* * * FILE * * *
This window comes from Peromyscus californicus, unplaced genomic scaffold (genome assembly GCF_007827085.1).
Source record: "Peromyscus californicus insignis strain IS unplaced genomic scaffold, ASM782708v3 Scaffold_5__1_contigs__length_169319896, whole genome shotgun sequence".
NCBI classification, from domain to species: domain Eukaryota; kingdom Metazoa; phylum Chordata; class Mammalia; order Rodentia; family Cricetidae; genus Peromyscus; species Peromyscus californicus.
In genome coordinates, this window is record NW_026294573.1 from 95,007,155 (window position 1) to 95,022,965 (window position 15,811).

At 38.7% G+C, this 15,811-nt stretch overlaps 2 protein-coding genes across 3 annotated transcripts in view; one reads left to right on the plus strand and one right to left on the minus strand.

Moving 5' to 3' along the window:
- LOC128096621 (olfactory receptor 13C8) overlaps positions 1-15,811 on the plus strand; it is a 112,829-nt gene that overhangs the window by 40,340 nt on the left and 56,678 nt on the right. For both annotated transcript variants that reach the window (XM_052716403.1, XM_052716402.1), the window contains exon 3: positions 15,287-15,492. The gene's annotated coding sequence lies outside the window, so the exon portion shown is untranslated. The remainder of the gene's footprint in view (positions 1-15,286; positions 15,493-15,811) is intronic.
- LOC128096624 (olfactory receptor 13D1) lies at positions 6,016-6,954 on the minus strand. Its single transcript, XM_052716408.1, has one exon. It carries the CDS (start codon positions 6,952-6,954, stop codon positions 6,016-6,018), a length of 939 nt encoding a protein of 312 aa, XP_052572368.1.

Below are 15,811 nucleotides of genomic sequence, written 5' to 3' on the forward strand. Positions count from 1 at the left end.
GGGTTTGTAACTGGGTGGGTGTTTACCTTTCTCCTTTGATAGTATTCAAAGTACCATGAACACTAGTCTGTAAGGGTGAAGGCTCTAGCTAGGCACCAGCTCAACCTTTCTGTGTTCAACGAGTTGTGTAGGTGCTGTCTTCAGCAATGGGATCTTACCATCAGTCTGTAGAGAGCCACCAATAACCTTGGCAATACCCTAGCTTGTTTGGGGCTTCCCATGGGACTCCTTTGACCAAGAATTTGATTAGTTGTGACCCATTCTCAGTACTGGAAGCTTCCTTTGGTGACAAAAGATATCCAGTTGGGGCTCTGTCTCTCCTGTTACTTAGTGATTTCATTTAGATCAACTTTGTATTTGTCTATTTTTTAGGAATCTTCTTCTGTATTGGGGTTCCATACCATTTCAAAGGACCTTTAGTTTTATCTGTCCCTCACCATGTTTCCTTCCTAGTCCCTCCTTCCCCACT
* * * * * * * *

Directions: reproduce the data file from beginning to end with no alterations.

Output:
This window comes from Peromyscus californicus, unplaced genomic scaffold (genome assembly GCF_007827085.1).
Source record: "Peromyscus californicus insignis strain IS unplaced genomic scaffold, ASM782708v3 Scaffold_5__1_contigs__length_169319896, whole genome shotgun sequence".
NCBI classification, from domain to species: domain Eukaryota; kingdom Metazoa; phylum Chordata; class Mammalia; order Rodentia; family Cricetidae; genus Peromyscus; species Peromyscus californicus.
In genome coordinates, this window is record NW_026294573.1 from 95,007,155 (window position 1) to 95,022,965 (window position 15,811).

At 38.7% G+C, this 15,811-nt stretch overlaps 2 protein-coding genes across 3 annotated transcripts in view; one reads left to right on the plus strand and one right to left on the minus strand.

Moving 5' to 3' along the window:
- LOC128096621 (olfactory receptor 13C8) overlaps positions 1-15,811 on the plus strand; it is a 112,829-nt gene that overhangs the window by 40,340 nt on the left and 56,678 nt on the right. For both annotated transcript variants that reach the window (XM_052716403.1, XM_052716402.1), the window contains exon 3: positions 15,287-15,492. The gene's annotated coding sequence lies outside the window, so the exon portion shown is untranslated. The remainder of the gene's footprint in view (positions 1-15,286; positions 15,493-15,811) is intronic.
- LOC128096624 (olfactory receptor 13D1) lies at positions 6,016-6,954 on the minus strand. Its single transcript, XM_052716408.1, has one exon. It carries the CDS (start codon positions 6,952-6,954, stop codon positions 6,016-6,018), a length of 939 nt encoding a protein of 312 aa, XP_052572368.1.

Below are 15,811 nucleotides of genomic sequence, written 5' to 3' on the forward strand. Positions count from 1 at the left end.
GGGTTTGTAACTGGGTGGGTGTTTACCTTTCTCCTTTGATAGTATTCAAAGTACCATGAACACTAGTCTGTAAGGGTGAAGGCTCTAGCTAGGCACCAGCTCAACCTTTCTGTGTTCAACGAGTTGTGTAGGTGCTGTCTTCAGCAATGGGATCTTACCATCAGTCTGTAGAGAGCCACCAATAACCTTGGCAATACCCTAGCTTGTTTGGGGCTTCCCATGGGACTCCTTTGACCAAGAATTTGATTAGTTGTGACCCATTCTCAGTACTGGAAGCTTCCTTTGGTGACAAAAGATATCCAGTTGGGGCTCTGTCTCTCCTGTTACTTAGTGATTTCATTTAGATCAACTTTGTATTTGTCTATTTTTTAGGAATCTTCTTCTGTATTGGGGTTCCATACCATTTCAAAGGACCTTTAGTTTTATCTGTCCCTCACCATGTTTCCTTCCTAGTCCCTCCTTCCCCACT